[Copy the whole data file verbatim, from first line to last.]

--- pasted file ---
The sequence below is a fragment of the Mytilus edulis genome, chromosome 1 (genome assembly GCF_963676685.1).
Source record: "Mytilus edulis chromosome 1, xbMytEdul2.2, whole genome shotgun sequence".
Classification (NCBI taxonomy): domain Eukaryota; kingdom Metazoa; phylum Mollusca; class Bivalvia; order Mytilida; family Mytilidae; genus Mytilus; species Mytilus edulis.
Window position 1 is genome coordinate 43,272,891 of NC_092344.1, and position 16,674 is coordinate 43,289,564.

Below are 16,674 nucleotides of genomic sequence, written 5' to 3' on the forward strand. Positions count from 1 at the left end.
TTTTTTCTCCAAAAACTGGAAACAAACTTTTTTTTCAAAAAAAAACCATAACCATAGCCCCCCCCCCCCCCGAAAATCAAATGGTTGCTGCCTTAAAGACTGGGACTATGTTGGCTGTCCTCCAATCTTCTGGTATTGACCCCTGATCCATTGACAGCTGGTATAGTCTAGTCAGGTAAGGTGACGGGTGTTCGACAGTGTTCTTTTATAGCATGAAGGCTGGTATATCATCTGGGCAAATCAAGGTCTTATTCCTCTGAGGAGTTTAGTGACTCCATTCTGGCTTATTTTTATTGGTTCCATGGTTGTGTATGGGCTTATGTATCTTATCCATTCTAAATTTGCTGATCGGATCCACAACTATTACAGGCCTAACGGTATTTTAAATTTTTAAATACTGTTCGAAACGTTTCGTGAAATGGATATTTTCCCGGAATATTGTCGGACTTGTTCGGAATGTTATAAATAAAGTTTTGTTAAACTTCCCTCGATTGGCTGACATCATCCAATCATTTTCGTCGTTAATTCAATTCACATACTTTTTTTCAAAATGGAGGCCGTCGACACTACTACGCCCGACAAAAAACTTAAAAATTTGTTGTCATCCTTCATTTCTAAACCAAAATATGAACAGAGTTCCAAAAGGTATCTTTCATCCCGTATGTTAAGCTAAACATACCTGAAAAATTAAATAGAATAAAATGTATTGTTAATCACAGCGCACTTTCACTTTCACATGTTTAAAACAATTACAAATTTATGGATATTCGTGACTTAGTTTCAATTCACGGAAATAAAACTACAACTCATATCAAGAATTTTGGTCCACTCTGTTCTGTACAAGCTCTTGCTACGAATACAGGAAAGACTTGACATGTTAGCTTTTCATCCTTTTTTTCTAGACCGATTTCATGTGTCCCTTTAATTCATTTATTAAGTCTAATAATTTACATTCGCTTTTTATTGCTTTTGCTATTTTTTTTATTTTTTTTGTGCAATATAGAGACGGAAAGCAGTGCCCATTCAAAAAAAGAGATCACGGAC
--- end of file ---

The sequence below is a fragment of the Mytilus edulis genome, chromosome 1 (genome assembly GCF_963676685.1).
Source record: "Mytilus edulis chromosome 1, xbMytEdul2.2, whole genome shotgun sequence".
Classification (NCBI taxonomy): domain Eukaryota; kingdom Metazoa; phylum Mollusca; class Bivalvia; order Mytilida; family Mytilidae; genus Mytilus; species Mytilus edulis.
Window position 1 is genome coordinate 43,272,891 of NC_092344.1, and position 16,674 is coordinate 43,289,564.

Below are 16,674 nucleotides of genomic sequence, written 5' to 3' on the forward strand. Positions count from 1 at the left end.
TTTTTTCTCCAAAAACTGGAAACAAACTTTTTTTTCAAAAAAAAACCATAACCATAGCCCCCCCCCCCCCCGAAAATCAAATGGTTGCTGCCTTAAAGACTGGGACTATGTTGGCTGTCCTCCAATCTTCTGGTATTGACCCCTGATCCATTGACAGCTGGTATAGTCTAGTCAGGTAAGGTGACGGGTGTTCGACAGTGTTCTTTTATAGCATGAAGGCTGGTATATCATCTGGGCAAATCAAGGTCTTATTCCTCTGAGGAGTTTAGTGACTCCATTCTGGCTTATTTTTATTGGTTCCATGGTTGTGTATGGGCTTATGTATCTTATCCATTCTAAATTTGCTGATCGGATCCACAACTATTACAGGCCTAACGGTATTTTAAATTTTTAAATACTGTTCGAAACGTTTCGTGAAATGGATATTTTCCCGGAATATTGTCGGACTTGTTCGGAATGTTATAAATAAAGTTTTGTTAAACTTCCCTCGATTGGCTGACATCATCCAATCATTTTCGTCGTTAATTCAATTCACATACTTTTTTTCAAAATGGAGGCCGTCGACACTACTACGCCCGACAAAAAACTTAAAAATTTGTTGTCATCCTTCATTTCTAAACCAAAATATGAACAGAGTTCCAAAAGGTATCTTTCATCCCGTATGTTAAGCTAAACATACCTGAAAAATTAAATAGAATAAAATGTATTGTTAATCACAGCGCACTTTCACTTTCACATGTTTAAAACAATTACAAATTTATGGATATTCGTGACTTAGTTTCAATTCACGGAAATAAAACTACAACTCATATCAAGAATTTTGGTCCACTCTGTTCTGTACAAGCTCTTGCTACGAATACAGGAAAGACTTGACATGTTAGCTTTTCATCCTTTTTTTCTAGACCGATTTCATGTGTCCCTTTAATTCATTTATTAAGTCTAATAATTTACATTCGCTTTTTATTGCTTTTGCTATTTTTTTTATTTTTTTTGTGCAATATAGAGACGGAAAGCAGTGCCCATTCAAAAAAAGAGATCACGGAC